Archbishop of Dublin, son of the Baron of Slane, b. in 1593; d. in 1665. He studied at thy ...

    Fletcher, John

    A missionary and theologian, b. at Ormskirk, England, of an old Catholic family ; educated at ...

    Flete, William

    An Augustinian hermit friar, a contemporary and great friend of St. Catherine of Siena ; the ...

    Fleuriot, Zénaide-Marie-Anne

    A French novelist, b. at Saint-Brieuc, 12 September, 1829; d. at Paris, 18 December, 1890. She ...

    Fleury, Abbey of

    ( More completely FLEURY-SAINT-BENOÎT) One of the oldest and most celebrated ...

    Fleury, André-Hercule de

    Born at Lodève, 26 June, 1653; died at Paris, 29 January, 1742. He was a ...

    Flodoard

    (Or FRODOARD) French historian and chronicler, b. at Epernay in 894; d. in 966. He was ...

    Flood of Noah

    Deluge is the name of a catastrophe fully described in Genesis 6:1 - 9:19 , and referred to in the ...

    Floreffe, Abbey of

    Pleasantly situated on the right bank of the Sambre, about seven miles southwest of Namur, ...

    Florence

    (Latin Florentia ; Italian Firenze ). ARCHDIOCESE OF FLORENCE (FLORENTINA). Located in ...

    Florence of Worcester

    English chronicler; all that is known of his personal history is that he was a monk of ...

    Florence, Council of

    The Seventeenth Ecumenical Council was, correctly speaking, the continuation of the Council of ...

    Florentina, Saint

    Virgin ; born towards the middle of the sixth century; died about 612. The family of St. ...

    Florian, Jean-Pierre Claris, Chevalier de

    Born at the château of Florian (Gard), 6 March, 1755; died at Sceaux, 13 September, 1794. An ...

    Florians, The

    (Floriacenses), an altogether independent order, and not, as some consider, a branch of the ...

    Florida

    The Peninsular or Everglade State, the most southern in the American Union and second largest east ...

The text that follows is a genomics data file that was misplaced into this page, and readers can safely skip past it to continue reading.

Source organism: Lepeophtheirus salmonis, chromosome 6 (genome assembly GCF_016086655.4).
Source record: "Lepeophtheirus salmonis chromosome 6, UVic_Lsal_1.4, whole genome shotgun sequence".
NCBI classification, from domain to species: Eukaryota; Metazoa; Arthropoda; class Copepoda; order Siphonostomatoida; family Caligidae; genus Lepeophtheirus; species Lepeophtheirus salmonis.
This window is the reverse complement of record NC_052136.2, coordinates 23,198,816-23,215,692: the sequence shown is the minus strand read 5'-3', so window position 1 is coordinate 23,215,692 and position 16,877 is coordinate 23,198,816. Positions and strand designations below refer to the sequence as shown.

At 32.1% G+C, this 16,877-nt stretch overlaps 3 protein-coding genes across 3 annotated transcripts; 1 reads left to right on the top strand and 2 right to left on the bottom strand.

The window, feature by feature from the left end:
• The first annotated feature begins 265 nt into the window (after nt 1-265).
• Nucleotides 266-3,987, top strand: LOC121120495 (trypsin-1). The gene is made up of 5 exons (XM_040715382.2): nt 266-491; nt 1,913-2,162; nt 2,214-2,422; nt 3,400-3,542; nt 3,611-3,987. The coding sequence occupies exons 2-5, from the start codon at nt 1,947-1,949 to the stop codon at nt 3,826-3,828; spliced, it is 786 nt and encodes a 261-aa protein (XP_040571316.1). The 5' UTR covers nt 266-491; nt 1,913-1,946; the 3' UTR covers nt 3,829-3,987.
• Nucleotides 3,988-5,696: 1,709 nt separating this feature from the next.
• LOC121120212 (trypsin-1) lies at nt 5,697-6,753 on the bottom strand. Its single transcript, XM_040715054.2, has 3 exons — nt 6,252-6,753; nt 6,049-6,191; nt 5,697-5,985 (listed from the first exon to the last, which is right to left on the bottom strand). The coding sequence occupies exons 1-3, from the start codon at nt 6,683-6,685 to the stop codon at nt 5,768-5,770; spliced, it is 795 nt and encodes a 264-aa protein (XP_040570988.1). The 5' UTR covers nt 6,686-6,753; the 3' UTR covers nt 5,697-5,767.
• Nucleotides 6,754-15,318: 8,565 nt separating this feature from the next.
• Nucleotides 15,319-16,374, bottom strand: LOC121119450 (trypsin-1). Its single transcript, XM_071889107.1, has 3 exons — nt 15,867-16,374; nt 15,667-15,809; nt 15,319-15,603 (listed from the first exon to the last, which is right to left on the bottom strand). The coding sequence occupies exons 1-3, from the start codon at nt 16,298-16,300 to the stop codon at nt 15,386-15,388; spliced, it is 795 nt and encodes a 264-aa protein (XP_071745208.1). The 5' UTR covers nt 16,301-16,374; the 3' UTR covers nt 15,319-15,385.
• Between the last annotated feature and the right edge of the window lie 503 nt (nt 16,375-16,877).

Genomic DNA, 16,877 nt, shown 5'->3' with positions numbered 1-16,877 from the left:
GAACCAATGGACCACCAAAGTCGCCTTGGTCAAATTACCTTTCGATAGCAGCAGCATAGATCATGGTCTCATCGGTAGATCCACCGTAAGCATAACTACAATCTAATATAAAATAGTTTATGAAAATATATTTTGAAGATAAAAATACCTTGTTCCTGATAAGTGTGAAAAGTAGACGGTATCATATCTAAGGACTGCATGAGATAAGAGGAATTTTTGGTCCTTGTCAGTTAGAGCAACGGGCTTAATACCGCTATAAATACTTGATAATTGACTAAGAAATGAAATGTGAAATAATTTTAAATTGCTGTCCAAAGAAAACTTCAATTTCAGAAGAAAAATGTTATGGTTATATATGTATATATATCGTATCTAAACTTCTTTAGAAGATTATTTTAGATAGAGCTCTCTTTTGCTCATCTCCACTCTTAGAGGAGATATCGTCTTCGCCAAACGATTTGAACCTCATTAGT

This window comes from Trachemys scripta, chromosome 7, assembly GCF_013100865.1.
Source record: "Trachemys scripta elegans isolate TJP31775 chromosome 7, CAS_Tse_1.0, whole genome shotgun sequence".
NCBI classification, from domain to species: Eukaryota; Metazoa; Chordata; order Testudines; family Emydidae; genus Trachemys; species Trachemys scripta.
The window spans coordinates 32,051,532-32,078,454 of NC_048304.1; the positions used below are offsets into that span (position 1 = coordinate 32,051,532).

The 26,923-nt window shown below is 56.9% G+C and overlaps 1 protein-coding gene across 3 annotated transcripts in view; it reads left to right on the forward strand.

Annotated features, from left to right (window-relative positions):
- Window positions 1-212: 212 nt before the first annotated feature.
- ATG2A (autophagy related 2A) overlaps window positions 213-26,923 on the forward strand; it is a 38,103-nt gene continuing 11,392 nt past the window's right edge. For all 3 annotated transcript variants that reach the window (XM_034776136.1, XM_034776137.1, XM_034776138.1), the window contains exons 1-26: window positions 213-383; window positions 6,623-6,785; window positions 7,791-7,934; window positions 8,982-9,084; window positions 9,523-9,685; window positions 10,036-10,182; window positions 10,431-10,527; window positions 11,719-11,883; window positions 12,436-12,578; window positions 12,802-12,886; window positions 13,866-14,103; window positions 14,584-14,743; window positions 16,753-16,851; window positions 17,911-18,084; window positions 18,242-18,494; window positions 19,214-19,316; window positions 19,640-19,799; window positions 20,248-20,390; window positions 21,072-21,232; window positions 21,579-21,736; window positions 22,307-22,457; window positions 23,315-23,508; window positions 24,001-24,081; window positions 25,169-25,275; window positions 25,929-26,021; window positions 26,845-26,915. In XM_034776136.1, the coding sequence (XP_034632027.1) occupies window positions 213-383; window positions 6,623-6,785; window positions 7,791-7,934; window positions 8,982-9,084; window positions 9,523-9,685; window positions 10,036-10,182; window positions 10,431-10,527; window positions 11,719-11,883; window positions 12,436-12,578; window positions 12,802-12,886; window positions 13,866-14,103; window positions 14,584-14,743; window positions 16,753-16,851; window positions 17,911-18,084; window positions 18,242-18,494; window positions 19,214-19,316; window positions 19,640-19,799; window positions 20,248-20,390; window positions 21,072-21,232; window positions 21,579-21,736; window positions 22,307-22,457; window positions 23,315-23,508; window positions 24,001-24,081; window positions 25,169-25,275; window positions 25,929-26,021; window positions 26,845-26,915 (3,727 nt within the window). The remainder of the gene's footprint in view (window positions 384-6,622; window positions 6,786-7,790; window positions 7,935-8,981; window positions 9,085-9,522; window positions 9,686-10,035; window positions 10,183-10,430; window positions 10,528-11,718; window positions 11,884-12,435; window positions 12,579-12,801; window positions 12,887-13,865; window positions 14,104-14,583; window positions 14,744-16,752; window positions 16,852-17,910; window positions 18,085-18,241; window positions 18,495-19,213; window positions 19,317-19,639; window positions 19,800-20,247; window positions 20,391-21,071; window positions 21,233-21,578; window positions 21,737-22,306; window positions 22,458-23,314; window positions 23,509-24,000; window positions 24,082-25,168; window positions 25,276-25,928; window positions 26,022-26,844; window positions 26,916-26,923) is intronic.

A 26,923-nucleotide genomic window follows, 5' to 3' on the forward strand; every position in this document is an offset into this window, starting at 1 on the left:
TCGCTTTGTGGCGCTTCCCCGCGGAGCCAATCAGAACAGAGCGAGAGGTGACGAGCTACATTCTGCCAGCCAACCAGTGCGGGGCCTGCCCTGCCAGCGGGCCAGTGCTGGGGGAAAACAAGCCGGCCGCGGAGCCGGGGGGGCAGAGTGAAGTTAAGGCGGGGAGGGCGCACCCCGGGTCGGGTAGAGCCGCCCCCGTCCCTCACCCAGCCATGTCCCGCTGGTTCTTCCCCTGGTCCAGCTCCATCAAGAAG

Florilegia

    Florilegia (Lat., florilegium, an anthology) are systematic collections of excerpts (more or ...

    Florus

    A deacon of Lyons, ecclesiastical writer in the first half of the ninth century. We have no ...

    Floyd, John

    English missionary, wrote under the names Flud, Daniel à Jesu, Hermannus Loemelius, George ...

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    Fo 64

    Fogaras

    ARCHDIOCESE OF FOGARAS (FOGARASIENSIS). Archdiocese in Hungary, of the Greek-Rumanian Rite. It ...

    Foggia

    DIOCESE OF FOGGIA (FODIANA). Diocese in the province of the same name in Apulia (Southern ...

    Foillan, Saint

    ( Irish FAELAN, FAOLAN, FOELAN, FOALAN.) Represented in iconography with a crown at his ...

    Folengo, Teofilo

    An Italian poet, better known by his pseudonyrn MERLIN COCCALO or COCAI; b. at Mantua in 1496; ...

    Foley, Henry

    Born at Astley in Worcestershire, England, 9 Aug., 1811; died at Manresa House, Roehampton, 19 ...

    Foligno

    DIOCESE OF FOLIGNO (FULGINATENSIS). Diocese in the province of Perugia, Italy, immediately ...

    Foliot, Gilbert

    Bishop of London, b. early in the twelfth century of an Anglo-Norman family and connected ...

    Folkestone Abbey

    Folkestone Abbey -- more correctly FOLKESTONE PRIORY -- is situated in the east division of ...